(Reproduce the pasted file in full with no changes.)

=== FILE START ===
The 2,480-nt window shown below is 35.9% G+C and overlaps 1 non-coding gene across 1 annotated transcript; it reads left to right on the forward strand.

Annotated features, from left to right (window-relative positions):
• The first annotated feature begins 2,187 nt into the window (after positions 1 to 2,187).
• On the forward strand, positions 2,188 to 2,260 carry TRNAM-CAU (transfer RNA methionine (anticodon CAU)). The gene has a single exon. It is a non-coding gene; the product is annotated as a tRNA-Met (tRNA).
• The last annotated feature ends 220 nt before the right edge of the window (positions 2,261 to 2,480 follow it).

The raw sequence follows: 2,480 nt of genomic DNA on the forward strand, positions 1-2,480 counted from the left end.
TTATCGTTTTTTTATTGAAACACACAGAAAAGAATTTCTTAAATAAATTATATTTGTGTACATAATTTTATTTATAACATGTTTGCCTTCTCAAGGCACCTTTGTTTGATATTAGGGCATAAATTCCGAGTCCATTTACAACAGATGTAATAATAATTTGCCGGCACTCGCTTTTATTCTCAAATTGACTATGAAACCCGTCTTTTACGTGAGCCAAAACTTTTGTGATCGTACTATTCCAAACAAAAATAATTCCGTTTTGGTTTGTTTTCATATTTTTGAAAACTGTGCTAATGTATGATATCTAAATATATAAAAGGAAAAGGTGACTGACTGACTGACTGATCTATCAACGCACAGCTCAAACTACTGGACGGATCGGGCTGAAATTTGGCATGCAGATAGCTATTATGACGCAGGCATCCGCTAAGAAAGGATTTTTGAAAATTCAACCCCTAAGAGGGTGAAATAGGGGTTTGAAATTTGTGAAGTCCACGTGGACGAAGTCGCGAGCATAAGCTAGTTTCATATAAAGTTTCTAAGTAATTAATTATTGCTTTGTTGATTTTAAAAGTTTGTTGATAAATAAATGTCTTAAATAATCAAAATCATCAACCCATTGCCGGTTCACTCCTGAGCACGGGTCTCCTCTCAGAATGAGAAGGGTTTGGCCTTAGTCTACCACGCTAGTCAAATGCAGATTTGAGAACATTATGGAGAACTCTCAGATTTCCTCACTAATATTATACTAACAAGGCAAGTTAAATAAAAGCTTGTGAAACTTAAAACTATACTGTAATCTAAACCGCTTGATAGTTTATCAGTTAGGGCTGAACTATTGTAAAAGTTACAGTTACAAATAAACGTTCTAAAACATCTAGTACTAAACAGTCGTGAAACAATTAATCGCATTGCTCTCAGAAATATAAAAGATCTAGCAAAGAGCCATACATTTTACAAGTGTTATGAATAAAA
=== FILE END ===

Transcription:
The 2,480-nt window shown below is 35.9% G+C and overlaps 1 non-coding gene across 1 annotated transcript; it reads left to right on the forward strand.

Annotated features, from left to right (window-relative positions):
• The first annotated feature begins 2,187 nt into the window (after positions 1 to 2,187).
• On the forward strand, positions 2,188 to 2,260 carry TRNAM-CAU (transfer RNA methionine (anticodon CAU)). The gene has a single exon. It is a non-coding gene; the product is annotated as a tRNA-Met (tRNA).
• The last annotated feature ends 220 nt before the right edge of the window (positions 2,261 to 2,480 follow it).

The raw sequence follows: 2,480 nt of genomic DNA on the forward strand, positions 1-2,480 counted from the left end.
TTATCGTTTTTTTATTGAAACACACAGAAAAGAATTTCTTAAATAAATTATATTTGTGTACATAATTTTATTTATAACATGTTTGCCTTCTCAAGGCACCTTTGTTTGATATTAGGGCATAAATTCCGAGTCCATTTACAACAGATGTAATAATAATTTGCCGGCACTCGCTTTTATTCTCAAATTGACTATGAAACCCGTCTTTTACGTGAGCCAAAACTTTTGTGATCGTACTATTCCAAACAAAAATAATTCCGTTTTGGTTTGTTTTCATATTTTTGAAAACTGTGCTAATGTATGATATCTAAATATATAAAAGGAAAAGGTGACTGACTGACTGACTGATCTATCAACGCACAGCTCAAACTACTGGACGGATCGGGCTGAAATTTGGCATGCAGATAGCTATTATGACGCAGGCATCCGCTAAGAAAGGATTTTTGAAAATTCAACCCCTAAGAGGGTGAAATAGGGGTTTGAAATTTGTGAAGTCCACGTGGACGAAGTCGCGAGCATAAGCTAGTTTCATATAAAGTTTCTAAGTAATTAATTATTGCTTTGTTGATTTTAAAAGTTTGTTGATAAATAAATGTCTTAAATAATCAAAATCATCAACCCATTGCCGGTTCACTCCTGAGCACGGGTCTCCTCTCAGAATGAGAAGGGTTTGGCCTTAGTCTACCACGCTAGTCAAATGCAGATTTGAGAACATTATGGAGAACTCTCAGATTTCCTCACTAATATTATACTAACAAGGCAAGTTAAATAAAAGCTTGTGAAACTTAAAACTATACTGTAATCTAAACCGCTTGATAGTTTATCAGTTAGGGCTGAACTATTGTAAAAGTTACAGTTACAAATAAACGTTCTAAAACATCTAGTACTAAACAGTCGTGAAACAATTAATCGCATTGCTCTCAGAAATATAAAAGATCTAGCAAAGAGCCATACATTTTACAAGTGTTATGAATAAAA